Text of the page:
William Noel is being honored as a Champion of Change for the vision he has demonstrated and for his commitment to open science.
I was one of those people who found their passion early. When I was about six, my Dad gave me a book called The Nursery History of England. It started out with “Little Men and Big Beasts,” and it ended with Queen Victoria. Not that I spent much time at the end of the book. I got bored when the book reached 1381, the date of the Peasant’s Revolt. I just read the beginning, with pictures of Alfred the Great and King Canute and King Harold and the Battle of Hastings, over and over again. I was hooked on medieval history.
My expensive English education only confirmed my life path. My history teacher was sublime; my science teachers were terrible: Physics was taught by a man who fenced for England, biology by a man who jogged across the United States, and chemistry by the UK hockey coach. But they couldn’t teach the sciences, and if I had any latent interest in science, it totally died.
Fast forward 25 years and I was the curator of a wonderful collection of illuminated medieval manuscripts at The Walters Art Museum in Baltimore. I knew nothing about the digital revolution that was about to explode, and neither did the museum. And then a private collector left on my desk an old book called The Archimedes Palimpsest. Its important texts - which included unique works by the ancient Greek mathematician - were erased in the thirteenth century, and the private collector charged me with making them legible. This developed into a worldwide project that involved multispectral imaging in Baltimore and X-ray fluorescence imaging at the Stanford Linear Accelerator Center. It also involved the work of scholars of Greek texts throughout the world. It was a cool project, we discovered neat things, and I finally got to realize that science – ancient and modern – was actually incredibly cool.
The importance of the project in this context, however, is that the owner of the book insisted that we publish the raw data as a set of flat files on the Internet, for anyone to use however they liked, and for free. I thought this was a nutty idea. How were people actually going to read the book: Would they have to open up each of the files in turn? Why were we not building an interface for people to conveniently view the book? Surely that was what was needed...
As so often in this project, I was wrong. The point is that anyone could build an interface, anyone could do with this data exactly what they wanted. They could ingest it into their own institutional repositories, they could further process the images, and they could create interfaces to read the text. And that is exactly what has happened. The dataset is now replicated in libraries around the world, and the images are being enjoyed by all sorts of people in all sorts of different context. The project is over, but the data and its manipulation live on in an open environment.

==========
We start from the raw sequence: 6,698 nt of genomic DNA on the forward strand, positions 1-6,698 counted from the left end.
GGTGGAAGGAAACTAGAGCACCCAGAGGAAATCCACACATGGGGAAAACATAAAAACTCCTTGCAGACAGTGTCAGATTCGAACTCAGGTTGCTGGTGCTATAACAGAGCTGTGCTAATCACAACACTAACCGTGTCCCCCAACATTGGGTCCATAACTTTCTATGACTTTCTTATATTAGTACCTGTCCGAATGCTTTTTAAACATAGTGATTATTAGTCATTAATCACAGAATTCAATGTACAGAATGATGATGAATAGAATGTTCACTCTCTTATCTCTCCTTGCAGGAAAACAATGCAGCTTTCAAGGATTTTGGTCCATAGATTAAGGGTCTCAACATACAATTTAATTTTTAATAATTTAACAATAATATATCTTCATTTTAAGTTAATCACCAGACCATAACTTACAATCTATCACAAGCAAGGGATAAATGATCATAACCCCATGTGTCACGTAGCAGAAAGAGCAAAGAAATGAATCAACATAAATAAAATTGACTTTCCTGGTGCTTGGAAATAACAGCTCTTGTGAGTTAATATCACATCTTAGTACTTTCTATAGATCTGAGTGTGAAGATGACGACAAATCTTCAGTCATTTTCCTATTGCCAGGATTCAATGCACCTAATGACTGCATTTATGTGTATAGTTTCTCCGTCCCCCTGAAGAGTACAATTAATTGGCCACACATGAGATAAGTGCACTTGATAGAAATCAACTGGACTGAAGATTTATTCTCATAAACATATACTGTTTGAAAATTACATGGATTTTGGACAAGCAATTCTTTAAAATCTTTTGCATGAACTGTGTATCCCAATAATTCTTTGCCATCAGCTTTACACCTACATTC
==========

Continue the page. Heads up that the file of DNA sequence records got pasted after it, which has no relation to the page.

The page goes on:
This experience fundamentally transformed me as a curator of rare materials. With a wonderful crew of people, and with funding from the National Endowment for the Humanities (NEH,) I started to digitize the illuminated manuscripts under my care and present them on the web in the same form as the Archimedes data. The result is that images from these manuscripts are now the easiest images to find of medieval manuscripts on the web: just try finding them on a Google image search! The traditional audience for these materials is grateful, and entirely new audiences have been reached.
The great problem in my field is that so few repositories of ancient books make digital images of their material available in truly useful ways: the data needs to be free, it needs to be published at the resolution at which it is captured, and it needs to be presented outside any fancy interfaces so that others can ingest it and use it as they like with the least “friction” possible. The web of medieval manuscripts in the future isn’t going to be built by institutions; it’s going to be built by users who are going to present the data as they want to present it, to answer the questions that they want to ask. The institutions need only provide the data – but they do have to provide the data! I now direct The Schoenberg Institute for Manuscript Studies at The University of Pennsylvania, which is in part dedicated to making this happen.
I want to use this opportunity to talk about another fascinating dataset created by the same team that created the Archimedes Palimpsest data. Like the Archimedes manuscript, this one too is a palimpsest – with the important text scraped off. The erased text was written in the ninth century, and it is by far the fullest witness to a Syriac translation of Galen’s On Simple Drugs by Sergius of Res ‘Ayna. There could well be other texts in the manuscript that have yet to be identified. A group of Syriac scholars is working on this, but the text was much more thoroughly erased than the Archimedes text, and what is needed is a campaign by people who can process the raw data to create legible images for these scholars. So, if you are an image processor and feel up to the Indiana Jones Challenge, have a go at it, and send me the results. I’ll put you in touch with the right people! Here is the dataset.
William Noel is the Director of the Schoenberg Institute for Manuscript Studies, and the Director of the Special Collections Center at the University of Pennsylvania.